Legalization in Colorado reveals the intellectual poverty of the war on marijuana.
On Monday, less than a week after Colorado’s state-licensed marijuana shops beganserving recreational consumers, the anti-pot group Project SAM thanked three public figures who “have galvanized our movement.” One of them was Tina Brown, former editor of Vanity Fair, The New Yorker, and The Daily Beast, whose contribution consisted of this insight, which she offered to her 75,000 Twitter followers last Friday: “Legal weed contributes to us being a fatter, dumber, sleepier nation even less able to compete with the Chinese.”
This is what passes for smart commentary among pot prohibitionists. Colorado’s path-breaking legalization of the marijuana business has revealed the intellectual bankruptcy of people who think violence is an appropriate response to consumption of psychoactive substances they do not like.
People like Kevin Sabet, the former Office of National Drug Control Policy official who co-founded Project SAM. Sabet’s main strategy for defending prohibition consists of pairingthe word big with the word marijuana, based on the assumption that Americans will flee in terror from the resulting phrase.
“We’re on the brink of creating Big Marijuana,” Sabet warns. That’s scary, he explains, because large, legal cannabusinesses will advertise their product and encourage people to consume it. Even so, they seem preferable to murderous drug cartels.
Sabet’s group clearly needs all the help it can get. In addition to Tina Brown’s tweet, it latched onto a pair of essays published the day after Colorado’s pot shops opened. New York Times columnist David Brooks andWashington Post columnist Ruth Marcus, both of whom admit enjoying marijuana in their younger days, nevertheless oppose legalization because some people smoke pot too much, which is especially bad when those people are teenagers.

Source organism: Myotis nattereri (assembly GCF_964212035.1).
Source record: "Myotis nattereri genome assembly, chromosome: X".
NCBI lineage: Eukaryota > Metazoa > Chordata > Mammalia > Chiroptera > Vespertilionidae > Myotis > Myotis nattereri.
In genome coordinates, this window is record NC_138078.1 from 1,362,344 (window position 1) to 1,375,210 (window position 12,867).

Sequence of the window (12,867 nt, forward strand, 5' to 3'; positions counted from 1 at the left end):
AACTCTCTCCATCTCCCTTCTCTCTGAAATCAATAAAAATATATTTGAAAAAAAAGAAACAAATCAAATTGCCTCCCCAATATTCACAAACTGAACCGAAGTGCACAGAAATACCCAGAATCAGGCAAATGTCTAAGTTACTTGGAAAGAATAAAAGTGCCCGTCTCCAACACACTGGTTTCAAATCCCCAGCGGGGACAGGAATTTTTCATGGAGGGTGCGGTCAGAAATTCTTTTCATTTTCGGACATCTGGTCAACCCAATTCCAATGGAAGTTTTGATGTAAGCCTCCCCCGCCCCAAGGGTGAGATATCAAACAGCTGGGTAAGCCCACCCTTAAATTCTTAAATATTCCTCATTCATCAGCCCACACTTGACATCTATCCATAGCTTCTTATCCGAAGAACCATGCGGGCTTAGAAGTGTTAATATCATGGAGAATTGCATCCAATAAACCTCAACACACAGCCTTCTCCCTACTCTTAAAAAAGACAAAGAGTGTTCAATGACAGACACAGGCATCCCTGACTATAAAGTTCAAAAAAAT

Brooks concedes that smoking pot with his buddies in high school was “fun,” even that “those moments of uninhibited frolic deepened our friendships.” Still, “being stoned is not a particularly uplifting form of pleasure.” And then there was that time Brooks smoked pot during lunch and flubbed a presentation in English class, “feeling like a total loser.”
While “I don’t have any problem with somebody who gets high from time to time,” Brooks says, “smoking all the time” is “likely to cumulatively fragment a person’s deep center, or at least not do much to enhance it.” Therefore the government should “subtly tip the scale to favor temperate, prudent, self-governing citizenship” by kidnapping people at gunpoint and locking them in cages for growing or selling marijuana.
Brooks, keen to protect his deep center and avoid embarrassing public speaking incidents, does not care for pot anymore. But Marcus not only admits that “I have done my share of inhaling”; she plans to “check out some Bubba Kush” the next time she is in Colorado.
Still, Marcus thinks she should not be allowed to do that—because of the kids. “The more widely available marijuana becomes,” she writes, “the more minors will use it.”
Marcus concedes that marijuana is less dangerous than alcohol or tobacco. “The reason to single out marijuana,” she says, “is the simple fact of its current (semi-)illegality.” In other words, marijuana should be illegal because it is illegal. I believe this is an example of what philosophers call the is/ought fallacy.
What Brooks and Marcus conspicuously fail to do is offer a moral justification for banning marijuana but not alcohol (which poses greater hazards when consumed to excess and is consumed by minors a lot more often), plus every other adult pleasure that Brooks deems insufficiently “uplifting.” They do not even seem to understand that a moral justification is needed for using force to suppress an activity that violates no one’s rights.
With allies and arguments like these, it’s no wonder the prohibitionists are losing. A few days after Brown, Brooks, and Marcus galvanized the anti-pot movement with their thrilling defenses of the status quo, CNN announced poll results indicating that 54 percent of Americans think “the sale of marijuana should be made legal.”